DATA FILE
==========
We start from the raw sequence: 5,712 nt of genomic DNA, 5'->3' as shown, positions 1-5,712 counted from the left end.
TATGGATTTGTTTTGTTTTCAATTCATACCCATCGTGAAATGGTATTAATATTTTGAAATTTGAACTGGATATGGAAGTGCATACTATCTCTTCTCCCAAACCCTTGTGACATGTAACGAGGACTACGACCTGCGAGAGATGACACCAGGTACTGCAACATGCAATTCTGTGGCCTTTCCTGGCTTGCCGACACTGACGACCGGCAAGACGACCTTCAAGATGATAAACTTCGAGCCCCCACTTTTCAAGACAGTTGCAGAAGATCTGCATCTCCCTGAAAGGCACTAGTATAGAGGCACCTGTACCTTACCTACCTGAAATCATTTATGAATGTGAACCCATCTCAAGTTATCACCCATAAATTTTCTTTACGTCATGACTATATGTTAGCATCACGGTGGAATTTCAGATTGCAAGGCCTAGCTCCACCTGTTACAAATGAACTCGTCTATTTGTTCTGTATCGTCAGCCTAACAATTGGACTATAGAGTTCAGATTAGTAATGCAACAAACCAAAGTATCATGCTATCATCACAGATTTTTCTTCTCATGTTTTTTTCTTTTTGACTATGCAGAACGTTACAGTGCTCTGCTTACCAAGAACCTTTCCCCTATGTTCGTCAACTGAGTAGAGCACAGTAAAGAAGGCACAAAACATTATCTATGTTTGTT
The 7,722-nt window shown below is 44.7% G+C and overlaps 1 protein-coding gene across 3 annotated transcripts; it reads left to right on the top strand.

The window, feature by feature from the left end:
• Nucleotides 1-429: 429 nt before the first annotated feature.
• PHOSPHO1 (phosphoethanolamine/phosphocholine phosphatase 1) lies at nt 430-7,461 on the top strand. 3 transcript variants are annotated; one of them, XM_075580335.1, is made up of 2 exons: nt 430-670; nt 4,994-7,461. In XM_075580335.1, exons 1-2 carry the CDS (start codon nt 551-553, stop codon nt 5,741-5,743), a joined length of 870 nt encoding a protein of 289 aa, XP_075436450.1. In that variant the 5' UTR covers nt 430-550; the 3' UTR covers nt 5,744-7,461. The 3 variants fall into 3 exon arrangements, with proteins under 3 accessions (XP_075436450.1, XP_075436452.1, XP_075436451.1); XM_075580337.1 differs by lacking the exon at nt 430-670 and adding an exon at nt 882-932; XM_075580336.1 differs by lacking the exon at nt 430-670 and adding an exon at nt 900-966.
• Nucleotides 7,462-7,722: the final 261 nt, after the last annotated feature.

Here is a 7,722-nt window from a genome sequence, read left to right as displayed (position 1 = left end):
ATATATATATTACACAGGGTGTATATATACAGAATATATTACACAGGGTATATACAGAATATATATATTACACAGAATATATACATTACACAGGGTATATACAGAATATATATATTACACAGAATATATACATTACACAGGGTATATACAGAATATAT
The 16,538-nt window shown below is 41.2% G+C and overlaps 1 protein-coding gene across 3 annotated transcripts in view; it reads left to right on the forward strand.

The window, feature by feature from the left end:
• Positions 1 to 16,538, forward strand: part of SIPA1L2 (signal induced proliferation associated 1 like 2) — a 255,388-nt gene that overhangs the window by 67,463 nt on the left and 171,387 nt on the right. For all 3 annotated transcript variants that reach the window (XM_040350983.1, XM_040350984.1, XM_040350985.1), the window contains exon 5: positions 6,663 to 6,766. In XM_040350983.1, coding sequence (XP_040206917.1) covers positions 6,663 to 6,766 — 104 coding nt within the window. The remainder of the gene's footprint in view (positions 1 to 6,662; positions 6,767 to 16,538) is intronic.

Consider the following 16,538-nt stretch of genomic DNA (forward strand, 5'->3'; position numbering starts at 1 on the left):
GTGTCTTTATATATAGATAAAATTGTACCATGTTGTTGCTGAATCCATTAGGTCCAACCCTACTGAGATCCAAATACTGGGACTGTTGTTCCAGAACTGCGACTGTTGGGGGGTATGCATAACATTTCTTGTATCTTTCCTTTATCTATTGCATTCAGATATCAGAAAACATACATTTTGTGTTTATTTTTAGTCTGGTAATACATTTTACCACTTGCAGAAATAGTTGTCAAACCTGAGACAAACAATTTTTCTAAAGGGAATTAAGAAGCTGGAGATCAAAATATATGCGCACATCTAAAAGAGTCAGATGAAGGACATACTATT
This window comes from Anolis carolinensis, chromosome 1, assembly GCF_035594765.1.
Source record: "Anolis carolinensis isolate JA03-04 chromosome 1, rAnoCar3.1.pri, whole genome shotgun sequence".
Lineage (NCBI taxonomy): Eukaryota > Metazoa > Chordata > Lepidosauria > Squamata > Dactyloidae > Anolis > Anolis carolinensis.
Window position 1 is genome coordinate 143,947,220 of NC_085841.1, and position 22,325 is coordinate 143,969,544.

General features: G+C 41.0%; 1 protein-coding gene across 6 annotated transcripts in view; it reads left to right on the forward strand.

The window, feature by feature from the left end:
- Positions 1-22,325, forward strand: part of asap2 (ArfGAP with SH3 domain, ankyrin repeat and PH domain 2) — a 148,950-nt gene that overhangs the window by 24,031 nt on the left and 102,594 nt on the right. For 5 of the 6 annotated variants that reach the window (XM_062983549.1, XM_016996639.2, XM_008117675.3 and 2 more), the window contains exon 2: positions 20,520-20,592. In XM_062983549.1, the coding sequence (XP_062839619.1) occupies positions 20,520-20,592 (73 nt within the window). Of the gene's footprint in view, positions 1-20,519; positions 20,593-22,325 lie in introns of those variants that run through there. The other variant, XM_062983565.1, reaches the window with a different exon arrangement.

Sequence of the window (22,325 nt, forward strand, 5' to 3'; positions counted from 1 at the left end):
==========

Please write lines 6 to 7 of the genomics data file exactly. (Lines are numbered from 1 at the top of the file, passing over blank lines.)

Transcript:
• PHOSPHO1 (phosphoethanolamine/phosphocholine phosphatase 1) lies at nt 430-7,461 on the top strand. 3 transcript variants are annotated; one of them, XM_075580335.1, is made up of 2 exons: nt 430-670; nt 4,994-7,461. In XM_075580335.1, exons 1-2 carry the CDS (start codon nt 551-553, stop codon nt 5,741-5,743), a joined length of 870 nt encoding a protein of 289 aa, XP_075436450.1. In that variant the 5' UTR covers nt 430-550; the 3' UTR covers nt 5,744-7,461. The 3 variants fall into 3 exon arrangements, with proteins under 3 accessions (XP_075436450.1, XP_075436452.1, XP_075436451.1); XM_075580337.1 differs by lacking the exon at nt 430-670 and adding an exon at nt 882-932; XM_075580336.1 differs by lacking the exon at nt 430-670 and adding an exon at nt 900-966.
• Nucleotides 7,462-7,722: the final 261 nt, after the last annotated feature.